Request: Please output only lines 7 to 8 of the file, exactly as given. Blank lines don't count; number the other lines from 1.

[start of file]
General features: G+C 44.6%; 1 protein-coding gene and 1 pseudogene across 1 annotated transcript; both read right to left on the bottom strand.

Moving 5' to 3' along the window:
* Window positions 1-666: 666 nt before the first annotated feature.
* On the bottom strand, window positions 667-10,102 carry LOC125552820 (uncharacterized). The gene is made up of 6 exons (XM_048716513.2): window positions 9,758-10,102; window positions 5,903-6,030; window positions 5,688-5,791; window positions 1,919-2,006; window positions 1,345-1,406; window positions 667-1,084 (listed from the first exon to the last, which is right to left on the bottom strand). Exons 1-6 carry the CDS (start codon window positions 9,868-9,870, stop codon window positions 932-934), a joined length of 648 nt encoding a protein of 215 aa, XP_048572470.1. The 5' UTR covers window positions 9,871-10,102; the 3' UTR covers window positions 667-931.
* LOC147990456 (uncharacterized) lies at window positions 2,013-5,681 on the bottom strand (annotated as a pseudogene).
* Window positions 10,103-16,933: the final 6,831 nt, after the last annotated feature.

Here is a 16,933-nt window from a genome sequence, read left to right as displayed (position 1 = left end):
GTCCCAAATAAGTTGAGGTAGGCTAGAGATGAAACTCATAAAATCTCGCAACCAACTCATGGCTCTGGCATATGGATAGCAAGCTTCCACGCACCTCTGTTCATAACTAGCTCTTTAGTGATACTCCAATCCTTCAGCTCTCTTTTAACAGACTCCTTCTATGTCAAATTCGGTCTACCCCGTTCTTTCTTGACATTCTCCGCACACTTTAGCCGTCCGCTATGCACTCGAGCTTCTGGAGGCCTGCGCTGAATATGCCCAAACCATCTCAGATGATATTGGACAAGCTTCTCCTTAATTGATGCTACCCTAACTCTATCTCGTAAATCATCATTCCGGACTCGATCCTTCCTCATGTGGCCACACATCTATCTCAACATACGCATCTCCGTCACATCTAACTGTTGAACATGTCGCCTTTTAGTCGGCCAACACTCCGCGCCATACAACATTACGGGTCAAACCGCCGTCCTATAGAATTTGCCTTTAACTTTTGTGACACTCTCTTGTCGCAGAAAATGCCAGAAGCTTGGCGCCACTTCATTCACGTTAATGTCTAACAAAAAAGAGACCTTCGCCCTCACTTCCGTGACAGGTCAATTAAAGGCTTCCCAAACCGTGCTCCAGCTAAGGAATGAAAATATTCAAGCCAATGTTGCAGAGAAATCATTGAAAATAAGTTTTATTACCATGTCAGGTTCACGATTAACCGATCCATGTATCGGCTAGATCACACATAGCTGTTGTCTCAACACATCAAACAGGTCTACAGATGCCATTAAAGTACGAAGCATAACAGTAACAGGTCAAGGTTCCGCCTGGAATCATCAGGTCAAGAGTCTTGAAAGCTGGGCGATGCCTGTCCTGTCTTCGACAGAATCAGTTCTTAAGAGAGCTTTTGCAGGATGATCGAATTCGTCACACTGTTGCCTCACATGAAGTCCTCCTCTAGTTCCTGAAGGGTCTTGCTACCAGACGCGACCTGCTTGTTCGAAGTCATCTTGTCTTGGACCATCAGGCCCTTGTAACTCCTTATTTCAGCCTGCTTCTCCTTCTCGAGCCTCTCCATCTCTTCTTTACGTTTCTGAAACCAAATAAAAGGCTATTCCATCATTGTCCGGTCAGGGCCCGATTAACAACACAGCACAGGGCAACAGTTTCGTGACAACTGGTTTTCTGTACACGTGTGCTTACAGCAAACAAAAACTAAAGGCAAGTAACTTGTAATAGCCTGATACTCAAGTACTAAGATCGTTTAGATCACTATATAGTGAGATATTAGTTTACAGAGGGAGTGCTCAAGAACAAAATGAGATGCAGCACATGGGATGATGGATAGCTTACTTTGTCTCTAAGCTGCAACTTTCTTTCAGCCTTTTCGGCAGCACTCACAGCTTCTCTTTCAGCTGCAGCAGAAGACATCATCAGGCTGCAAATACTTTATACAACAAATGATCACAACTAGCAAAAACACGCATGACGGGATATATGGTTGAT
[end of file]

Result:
Here is a 16,933-nt window from a genome sequence, read left to right as displayed (position 1 = left end):
GTCCCAAATAAGTTGAGGTAGGCTAGAGATGAAACTCATAAAATCTCGCAACCAACTCATGGCTCTGGCATATGGATAGCAAGCTTCCACGCACCTCTGTTCATAACTAGCTCTTTAGTGATACTCCAATCCTTCAGCTCTCTTTTAACAGACTCCTTCTATGTCAAATTCGGTCTACCCCGTTCTTTCTTGACATTCTCCGCACACTTTAGCCGTCCGCTATGCACTCGAGCTTCTGGAGGCCTGCGCTGAATATGCCCAAACCATCTCAGATGATATTGGACAAGCTTCTCCTTAATTGATGCTACCCTAACTCTATCTCGTAAATCATCATTCCGGACTCGATCCTTCCTCATGTGGCCACACATCTATCTCAACATACGCATCTCCGTCACATCTAACTGTTGAACATGTCGCCTTTTAGTCGGCCAACACTCCGCGCCATACAACATTACGGGTCAAACCGCCGTCCTATAGAATTTGCCTTTAACTTTTGTGACACTCTCTTGTCGCAGAAAATGCCAGAAGCTTGGCGCCACTTCATTCACGTTAATGTCTAACAAAAAAGAGACCTTCGCCCTCACTTCCGTGACAGGTCAATTAAAGGCTTCCCAAACCGTGCTCCAGCTAAGGAATGAAAATATTCAAGCCAATGTTGCAGAGAAATCATTGAAAATAAGTTTTATTACCATGTCAGGTTCACGATTAACCGATCCATGTATCGGCTAGATCACACATAGCTGTTGTCTCAACACATCAAACAGGTCTACAGATGCCATTAAAGTACGAAGCATAACAGTAACAGGTCAAGGTTCCGCCTGGAATCATCAGGTCAAGAGTCTTGAAAGCTGGGCGATGCCTGTCCTGTCTTCGACAGAATCAGTTCTTAAGAGAGCTTTTGCAGGATGATCGAATTCGTCACACTGTTGCCTCACATGAAGTCCTCCTCTAGTTCCTGAAGGGTCTTGCTACCAGACGCGACCTGCTTGTTCGAAGTCATCTTGTCTTGGACCATCAGGCCCTTGTAACTCCTTATTTCAGCCTGCTTCTCCTTCTCGAGCCTCTCCATCTCTTCTTTACGTTTCTGAAACCAAATAAAAGGCTATTCCATCATTGTCCGGTCAGGGCCCGATTAACAACACAGCACAGGGCAACAGTTTCGTGACAACTGGTTTTCTGTACACGTGTGCTTACAGCAAACAAAAACTAAAGGCAAGTAACTTGTAATAGCCTGATACTCAAGTACTAAGATCGTTTAGATCACTATATAGTGAGATATTAGTTTACAGAGGGAGTGCTCAAGAACAAAATGAGATGCAGCACATGGGATGATGGATAGCTTACTTTGTCTCTAAGCTGCAACTTTCTTTCAGCCTTTTCGGCAGCACTCACAGCTTCTCTTTCAGCTGCAGCAGAAGACATCATCAGGCTGCAAATACTTTATACAACAAATGATCACAACTAGCAAAAACACGCATGACGGGATATATGGTTGAT